Keywords: unesco, world heritage,heritage,patrimoine,patrimoine mondial,convention,1972
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The consideration of the Fagaloa Bay- Uafato/Tiavea conservation zone as a mixed site is based on its unique physical landscape and close relationship with the traditional way of living. The Faa-Samoa (Samoan way of life) governs the interaction between the people and their environment and remains an effective measure in maintaining harmony and security for all. The Uafato conservation area is the largest rainforest in the Pacific, thus contains some of Samoa's endemic flora and fauna, and marine resources. The cultural features found in the area represents the close association of the people and the environment and also symbolise a particular form of identity for Uafato - Tiavea communities. To date the traditional lifestyles is intact and continuously strengthened through the local governance of the faasamoa (Samoan way of life), the matai system (chiefs), and the interrelations of the people and its environment (va tapui'a), traditions and cultures. Hence the application of traditional conservation practices is enforced as a tool to protect and conserve its natural environment. Uafato has a very unique socio-cultural situation and the economic benefits of having a conservation site extends at the local, national and regional level. The combination of Uafato's lush rainforest, rugged topography, accessible waterfalls, considerable species diversity, coral reefs and unique cultural features gives the Uafato - Tiavea area great significance and potential for consideration as a possible nomination under "mixed site" for Samoa's Tentative list.
Fagaloa Bay is located on the eastern part of Upolu Island, known as the long bay is a ford-like formation of mountains that rise directly out of the water and forms the villages of Sauano, Saletele, Musumusu, Salimu, Taelefaga, Maasina, Lona, Samamea and Uafato. The distinctive features of the Fagaloa area portrays some of the most interesting myths and legends which to date are considered invaluable and relevant to the peoples' cultural lifestyle. The following myths and legends support the importance of these unique physical features in the Fagaloa Uafato area and its close association to the landscape of the area.
At the base of the bay lies the village Taelefaga at the mouth of the Malata river on a sandy alluvial soil. To the east above the villages of Lona and Uafato several waterfalls descend along the wall of mountain forests. On the western side is mountain Fao with spurs dissolving seaward into several surf-battered cliffs called Utuloa. Like the Fao in the west, the more broadly shaped Malata waterfall raises in the east. Further east lies Uafato bay at the eastern base of Malata which displays a spectacular view of lush rainforest and waterfalls. Facing the sea are single, tall, free-standing cliff pyramids and near the western cape are several caves into which the surf crashes. This landscape displays an outstanding aesthetic beauty rarely seen throughout Samoa.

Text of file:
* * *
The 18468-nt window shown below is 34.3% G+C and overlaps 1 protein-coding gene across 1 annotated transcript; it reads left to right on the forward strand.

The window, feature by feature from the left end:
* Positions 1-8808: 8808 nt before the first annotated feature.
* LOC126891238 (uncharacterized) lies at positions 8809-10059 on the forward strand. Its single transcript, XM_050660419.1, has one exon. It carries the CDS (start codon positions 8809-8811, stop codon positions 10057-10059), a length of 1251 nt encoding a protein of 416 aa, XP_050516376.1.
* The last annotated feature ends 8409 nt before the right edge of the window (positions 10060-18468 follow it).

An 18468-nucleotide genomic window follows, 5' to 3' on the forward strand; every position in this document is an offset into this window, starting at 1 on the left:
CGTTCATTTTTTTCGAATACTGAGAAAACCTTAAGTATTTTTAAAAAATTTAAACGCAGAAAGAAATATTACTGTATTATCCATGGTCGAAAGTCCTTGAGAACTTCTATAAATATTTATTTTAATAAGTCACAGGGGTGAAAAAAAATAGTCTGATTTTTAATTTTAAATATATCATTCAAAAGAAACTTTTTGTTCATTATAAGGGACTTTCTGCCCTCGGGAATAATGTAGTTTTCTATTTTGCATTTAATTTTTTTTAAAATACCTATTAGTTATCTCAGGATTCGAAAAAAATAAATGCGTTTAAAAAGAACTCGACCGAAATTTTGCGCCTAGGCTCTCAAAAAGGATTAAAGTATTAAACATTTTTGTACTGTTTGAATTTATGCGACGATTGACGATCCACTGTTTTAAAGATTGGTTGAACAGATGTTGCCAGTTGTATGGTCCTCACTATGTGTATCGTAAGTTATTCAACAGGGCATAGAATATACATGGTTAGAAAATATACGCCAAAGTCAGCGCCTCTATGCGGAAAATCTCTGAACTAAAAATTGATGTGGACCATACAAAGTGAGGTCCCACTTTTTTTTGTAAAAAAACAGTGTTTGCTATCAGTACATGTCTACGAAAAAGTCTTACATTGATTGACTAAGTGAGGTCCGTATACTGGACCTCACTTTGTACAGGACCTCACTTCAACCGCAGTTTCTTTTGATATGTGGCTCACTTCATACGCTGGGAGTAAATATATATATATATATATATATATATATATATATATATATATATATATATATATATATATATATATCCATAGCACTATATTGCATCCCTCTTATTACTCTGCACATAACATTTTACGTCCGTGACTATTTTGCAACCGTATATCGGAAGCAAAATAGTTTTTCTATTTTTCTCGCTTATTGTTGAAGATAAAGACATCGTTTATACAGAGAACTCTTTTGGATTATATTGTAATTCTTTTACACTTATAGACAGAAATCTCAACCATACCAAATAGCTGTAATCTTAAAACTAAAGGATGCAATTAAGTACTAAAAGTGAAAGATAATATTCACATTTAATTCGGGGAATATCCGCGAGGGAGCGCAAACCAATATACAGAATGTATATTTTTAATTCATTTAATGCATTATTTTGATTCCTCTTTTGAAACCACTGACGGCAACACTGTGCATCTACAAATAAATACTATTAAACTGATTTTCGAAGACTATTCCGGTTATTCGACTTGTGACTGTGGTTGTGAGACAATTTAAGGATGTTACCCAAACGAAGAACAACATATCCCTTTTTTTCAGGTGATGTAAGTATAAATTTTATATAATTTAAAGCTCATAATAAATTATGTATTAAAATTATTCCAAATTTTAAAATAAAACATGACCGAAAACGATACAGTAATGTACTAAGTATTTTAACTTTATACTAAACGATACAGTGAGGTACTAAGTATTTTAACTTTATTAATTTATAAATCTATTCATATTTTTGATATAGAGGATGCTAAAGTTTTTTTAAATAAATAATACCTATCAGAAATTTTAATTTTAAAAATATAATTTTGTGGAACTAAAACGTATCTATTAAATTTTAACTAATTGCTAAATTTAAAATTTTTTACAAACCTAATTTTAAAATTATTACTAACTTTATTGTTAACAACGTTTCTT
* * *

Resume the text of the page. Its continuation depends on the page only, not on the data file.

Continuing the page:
The site around Uafato where the clay was harvested is sacred, and is located near Cape Utuele, 'ele' the Samoan word for clay. The origin of the name Utuele is told through the legend of Tuimanu'a (a paramount chief of Manu'a, one of the islands in the Samoan archipelago) and his deformed son born without lower limbs. Tuimanua requested his friend Folasa (a godly spirit) in Savaii for assistance for limbs. A covenant was then made between the men for Tuimanua to cast a portion of their meals to the sea as an offering for his son Kapuna. Upon receiving limbs from Folasa's son Kapuna, Tuimanu'a returned to Manu'a via Uafato. However Tuimanua did not honor his word and as a result the limbs started to dissolve and turned into blood. They arrived at a place between Uafato and Tiavea where the bleeding stopped hence, the area is renowned with its red earth today known as Cape Utuele.
Lufasiaitu known to be half human and half spirit lived on the coast of Uafato with a farm of forbidden chickens (moa sa) which only Lufasiaitu can eat. Whilst Lufasiaitu lived on the coast, Tagaloalagi known as the god of the heavens lived on the top of the mountains known as the tenth heaven. The taboo was put to test when members of Tagaloalagi's clan residing on the heavens attacked and ate Lufasiaitu's forbidden chicken. Lufasiaitu found out and in his fury raged war against Tagaloa and slaughtered his clan starting from the first heaven (mountain) right up to the eighth heaven. Seeing that his clan has been decimated, Tagaloa decided to make peace to Lufasiaitu by offering his only daughter Leamoa as his wife and to appease for the wrongdoing made by his clan. Thus, the origins of the following expressions widely used these days in Samoa's oratory:-
Along the western coast of Uafato bay is the resting place of the ancestral god Moso known as the 'tietiega o moso'. This place consists of a chair (nofoa papa), dining table (laulau), branching tar0 (talo magamaga), and a ava bowl buried in the sand (tanoa faiava) all made of stone. This was his usual resting place to enjoy his ava with Lufasiaitu and Tagaloalagi. Moso's presence in the area was recognized by three unique sightings - a streak of light out in the sea, anyone fishing on this particular night will not catch any fish, and piles of fish bones and sea shells found at his resting place. To date the sudden outburst of rain or the abrupt surge of waves are signs to indicate when foreigners visit the resting place without permission.